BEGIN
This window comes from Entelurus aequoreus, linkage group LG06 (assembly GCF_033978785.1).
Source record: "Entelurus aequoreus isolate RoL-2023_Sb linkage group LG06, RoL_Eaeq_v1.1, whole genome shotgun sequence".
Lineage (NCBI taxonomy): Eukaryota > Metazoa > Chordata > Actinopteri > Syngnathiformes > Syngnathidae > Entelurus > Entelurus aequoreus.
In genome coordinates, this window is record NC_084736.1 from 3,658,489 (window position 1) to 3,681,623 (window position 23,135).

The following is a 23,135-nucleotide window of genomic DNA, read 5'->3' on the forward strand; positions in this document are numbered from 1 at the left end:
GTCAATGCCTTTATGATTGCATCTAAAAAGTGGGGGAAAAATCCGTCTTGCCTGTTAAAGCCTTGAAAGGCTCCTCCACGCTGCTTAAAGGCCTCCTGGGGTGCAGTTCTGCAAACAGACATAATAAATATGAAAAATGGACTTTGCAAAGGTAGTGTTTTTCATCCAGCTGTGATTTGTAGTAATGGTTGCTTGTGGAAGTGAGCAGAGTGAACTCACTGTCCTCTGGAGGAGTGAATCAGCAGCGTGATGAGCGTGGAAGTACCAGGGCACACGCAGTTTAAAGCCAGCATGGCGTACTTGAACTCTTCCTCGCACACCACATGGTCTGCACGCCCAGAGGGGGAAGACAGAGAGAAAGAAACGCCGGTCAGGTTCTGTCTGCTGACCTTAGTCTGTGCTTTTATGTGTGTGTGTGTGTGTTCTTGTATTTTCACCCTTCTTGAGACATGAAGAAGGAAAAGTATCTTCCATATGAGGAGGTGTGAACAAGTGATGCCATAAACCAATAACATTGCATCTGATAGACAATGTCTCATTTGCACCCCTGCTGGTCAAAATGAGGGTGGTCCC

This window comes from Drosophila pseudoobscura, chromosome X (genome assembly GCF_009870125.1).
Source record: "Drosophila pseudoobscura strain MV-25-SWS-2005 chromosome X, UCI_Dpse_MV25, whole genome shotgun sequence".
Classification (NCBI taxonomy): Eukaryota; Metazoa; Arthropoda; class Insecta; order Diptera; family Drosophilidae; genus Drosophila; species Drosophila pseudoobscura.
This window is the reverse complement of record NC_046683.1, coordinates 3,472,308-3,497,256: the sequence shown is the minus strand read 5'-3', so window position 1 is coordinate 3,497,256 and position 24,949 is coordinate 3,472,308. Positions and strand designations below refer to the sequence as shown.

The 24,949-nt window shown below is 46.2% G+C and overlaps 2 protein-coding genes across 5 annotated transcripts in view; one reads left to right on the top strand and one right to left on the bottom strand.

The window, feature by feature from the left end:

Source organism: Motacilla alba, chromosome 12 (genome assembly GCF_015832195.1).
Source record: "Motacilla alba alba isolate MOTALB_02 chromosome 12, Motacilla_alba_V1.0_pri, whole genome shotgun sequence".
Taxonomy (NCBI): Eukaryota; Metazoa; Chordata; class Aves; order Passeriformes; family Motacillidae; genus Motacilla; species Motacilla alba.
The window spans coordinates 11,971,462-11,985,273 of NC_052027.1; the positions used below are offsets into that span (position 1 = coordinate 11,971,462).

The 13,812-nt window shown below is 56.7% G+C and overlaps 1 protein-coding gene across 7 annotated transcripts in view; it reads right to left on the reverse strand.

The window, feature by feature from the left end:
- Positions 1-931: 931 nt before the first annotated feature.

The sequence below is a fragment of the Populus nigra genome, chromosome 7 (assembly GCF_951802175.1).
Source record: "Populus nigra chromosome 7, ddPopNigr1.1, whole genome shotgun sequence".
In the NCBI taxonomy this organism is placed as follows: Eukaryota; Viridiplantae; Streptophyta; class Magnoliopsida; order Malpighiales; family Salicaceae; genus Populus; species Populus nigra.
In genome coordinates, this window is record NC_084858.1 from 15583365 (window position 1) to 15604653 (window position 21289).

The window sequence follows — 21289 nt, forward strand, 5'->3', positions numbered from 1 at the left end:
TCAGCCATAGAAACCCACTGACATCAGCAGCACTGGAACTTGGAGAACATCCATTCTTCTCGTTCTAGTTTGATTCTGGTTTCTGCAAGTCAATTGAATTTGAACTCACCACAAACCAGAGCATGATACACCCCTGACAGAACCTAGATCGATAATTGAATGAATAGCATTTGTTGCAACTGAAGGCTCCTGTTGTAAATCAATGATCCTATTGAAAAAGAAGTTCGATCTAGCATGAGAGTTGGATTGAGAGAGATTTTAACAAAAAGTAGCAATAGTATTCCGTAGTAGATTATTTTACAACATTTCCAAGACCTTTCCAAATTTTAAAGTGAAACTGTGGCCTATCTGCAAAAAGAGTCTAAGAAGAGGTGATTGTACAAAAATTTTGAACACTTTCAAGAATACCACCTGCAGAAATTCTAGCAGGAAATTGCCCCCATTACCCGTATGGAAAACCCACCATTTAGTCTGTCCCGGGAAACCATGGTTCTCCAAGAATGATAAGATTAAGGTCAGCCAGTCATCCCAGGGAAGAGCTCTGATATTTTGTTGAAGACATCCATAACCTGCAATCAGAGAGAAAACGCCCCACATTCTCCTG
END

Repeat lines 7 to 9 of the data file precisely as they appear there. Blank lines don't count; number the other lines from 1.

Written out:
This window comes from Drosophila pseudoobscura, chromosome X (genome assembly GCF_009870125.1).
Source record: "Drosophila pseudoobscura strain MV-25-SWS-2005 chromosome X, UCI_Dpse_MV25, whole genome shotgun sequence".
Classification (NCBI taxonomy): Eukaryota; Metazoa; Arthropoda; class Insecta; order Diptera; family Drosophilidae; genus Drosophila; species Drosophila pseudoobscura.